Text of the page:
We expect residential housing investment to grow by at least 5 per cent per year over the five years. Demand is likely to be met by existing housing inventory and new commercial and social housing. At the end-of last year, the total residential gross floor area waiting to be sold was roughly 400 million sq m. We forecast that 6.5 million units of social housing will be completed each year, based on the average of the past three years. Our calculations suggest that about 4.4 billion sq m of living area needs to be completed by developers in order to meet demand over the next five years, which requires new starts to grow by an average of 6 per cent and gross floor area under construction to grow by about 5 per cent each year, according to our residential housing investment model.
The challenge is to contain investment demand that may cause overbuilding. Given China's relatively closed capital account, housing remains the preferred investment vehicle for households. The risk-adjusted return from housing investment has been much higher than from other forms of investment, such as stocks and bank deposits. This has fuel-led households' desire to own multiple homes. This has artificially increased housing demand, pushing prices higher and stimulating investment.
Excessive housing investment, however, could derail China's rebalancing and industrial upgrading agenda. Building homes and keeping them empty represents a waste of natural and human resources, to say the least. More important, with resources flowing unduly to the construction sector, China's ambition to become a world leader in innovation and high-end manufacturing may be thwarted. In addition, rapid growth in property investment and housing prices has led to a concentration of wealth, exacerbating social inequality.
A multi-faceted approach is needed to address the risk of property bubbles in China. The government has pledged to introduce long-term solutions to ensure the healthy development of the property market. We think long-term solutions should include a tighter bias for monetary and credit policy, more supply to meet real demand, and more importantly a nationwide property tax to contain investment demand. The benefits of the property tax go beyond the property sector since as a recurrent tax, it increases the cost of holding multiple homes; as a dedicated local tax, it helps to put local government finances on a sustainable path; and as a direct tax levied on assets, it can mitigate the concentration of wealth.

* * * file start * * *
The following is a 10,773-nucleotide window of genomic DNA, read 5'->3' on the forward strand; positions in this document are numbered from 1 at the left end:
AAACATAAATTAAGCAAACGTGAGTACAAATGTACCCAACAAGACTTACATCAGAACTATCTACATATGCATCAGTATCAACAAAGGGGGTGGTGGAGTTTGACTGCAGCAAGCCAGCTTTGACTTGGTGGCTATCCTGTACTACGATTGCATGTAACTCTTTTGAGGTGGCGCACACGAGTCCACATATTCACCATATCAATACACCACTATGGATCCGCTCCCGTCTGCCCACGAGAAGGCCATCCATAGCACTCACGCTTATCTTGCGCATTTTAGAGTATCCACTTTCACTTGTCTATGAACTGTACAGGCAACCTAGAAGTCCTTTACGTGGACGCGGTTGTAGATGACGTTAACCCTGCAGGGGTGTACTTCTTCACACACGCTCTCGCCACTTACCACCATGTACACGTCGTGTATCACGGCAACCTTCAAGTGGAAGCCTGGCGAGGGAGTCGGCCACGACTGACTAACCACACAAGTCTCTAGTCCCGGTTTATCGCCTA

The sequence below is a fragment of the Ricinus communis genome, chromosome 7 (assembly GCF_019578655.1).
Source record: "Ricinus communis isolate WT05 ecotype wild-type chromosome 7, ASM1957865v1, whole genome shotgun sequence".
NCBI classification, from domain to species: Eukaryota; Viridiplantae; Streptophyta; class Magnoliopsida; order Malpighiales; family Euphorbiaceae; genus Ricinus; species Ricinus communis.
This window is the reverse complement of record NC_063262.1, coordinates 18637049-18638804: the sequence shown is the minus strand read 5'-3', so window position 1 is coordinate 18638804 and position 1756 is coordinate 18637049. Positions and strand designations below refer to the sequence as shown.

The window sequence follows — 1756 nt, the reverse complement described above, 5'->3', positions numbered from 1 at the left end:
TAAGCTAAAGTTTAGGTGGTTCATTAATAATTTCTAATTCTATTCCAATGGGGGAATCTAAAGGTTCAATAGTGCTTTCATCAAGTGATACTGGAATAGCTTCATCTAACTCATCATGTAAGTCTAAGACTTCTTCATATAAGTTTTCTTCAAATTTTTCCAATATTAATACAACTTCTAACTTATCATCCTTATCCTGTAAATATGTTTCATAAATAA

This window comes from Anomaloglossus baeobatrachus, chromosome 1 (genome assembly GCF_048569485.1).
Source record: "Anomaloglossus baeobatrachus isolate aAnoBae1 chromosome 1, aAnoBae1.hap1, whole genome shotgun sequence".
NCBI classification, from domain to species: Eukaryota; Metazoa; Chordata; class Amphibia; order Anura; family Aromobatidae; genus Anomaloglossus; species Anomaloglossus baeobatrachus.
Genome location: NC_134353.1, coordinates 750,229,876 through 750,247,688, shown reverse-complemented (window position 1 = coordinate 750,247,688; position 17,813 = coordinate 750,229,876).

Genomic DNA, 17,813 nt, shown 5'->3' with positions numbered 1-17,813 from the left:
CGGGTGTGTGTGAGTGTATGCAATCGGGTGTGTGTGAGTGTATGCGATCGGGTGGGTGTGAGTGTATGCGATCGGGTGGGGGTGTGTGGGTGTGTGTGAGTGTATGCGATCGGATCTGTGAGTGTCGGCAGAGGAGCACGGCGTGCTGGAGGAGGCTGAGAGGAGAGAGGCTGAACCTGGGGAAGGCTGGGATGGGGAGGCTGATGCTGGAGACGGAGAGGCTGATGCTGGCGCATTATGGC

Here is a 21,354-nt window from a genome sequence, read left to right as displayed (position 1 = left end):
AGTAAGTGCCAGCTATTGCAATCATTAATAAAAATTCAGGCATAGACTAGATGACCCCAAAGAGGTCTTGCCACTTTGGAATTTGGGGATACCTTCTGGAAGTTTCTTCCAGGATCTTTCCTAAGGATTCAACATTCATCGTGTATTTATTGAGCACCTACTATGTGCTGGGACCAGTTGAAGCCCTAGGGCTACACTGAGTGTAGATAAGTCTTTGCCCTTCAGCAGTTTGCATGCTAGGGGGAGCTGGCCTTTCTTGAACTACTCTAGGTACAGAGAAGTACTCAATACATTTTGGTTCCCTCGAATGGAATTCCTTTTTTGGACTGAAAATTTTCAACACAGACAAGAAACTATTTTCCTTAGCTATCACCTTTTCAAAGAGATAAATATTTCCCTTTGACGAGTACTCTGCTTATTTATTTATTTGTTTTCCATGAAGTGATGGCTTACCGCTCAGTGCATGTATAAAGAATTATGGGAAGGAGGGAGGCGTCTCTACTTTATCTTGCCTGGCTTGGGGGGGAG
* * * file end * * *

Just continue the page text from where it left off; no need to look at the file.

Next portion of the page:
Ensuring revenue neutrality could lower resistance to the introduction of a property tax. Local governments are generally reluctant to introduce a property tax for fear that it would discourage property investment and slow economic growth. For households, an additional tax burden on top of already high home prices is difficult to swallow, given that households acquire only 70-year land-use rights when they purchase a home. Thus the tax needs to be carefully designed and accompanied by supporting measures in order to succeed.
We believe the following elements are important: A minimum living area per capita should be defined and exempted from the property tax, with the purpose of sparing a large portion of the population, presumably the less wealthy. Some of the existing property-related taxes can be merged into the property tax. Rates on other taxes - such as income tax, VAT and consumption tax - could be lowered to offset the impact of the property tax, leaving total tax revenue unchanged in principle. Adoption of a property tax needs to be accompanied by the granting of greater asset rights to households. In other words, the renewal of land-use rights after they expire in 70 years should be guaranteed.
The author is head of Greater China Economic Research, Standard Chartered Bank.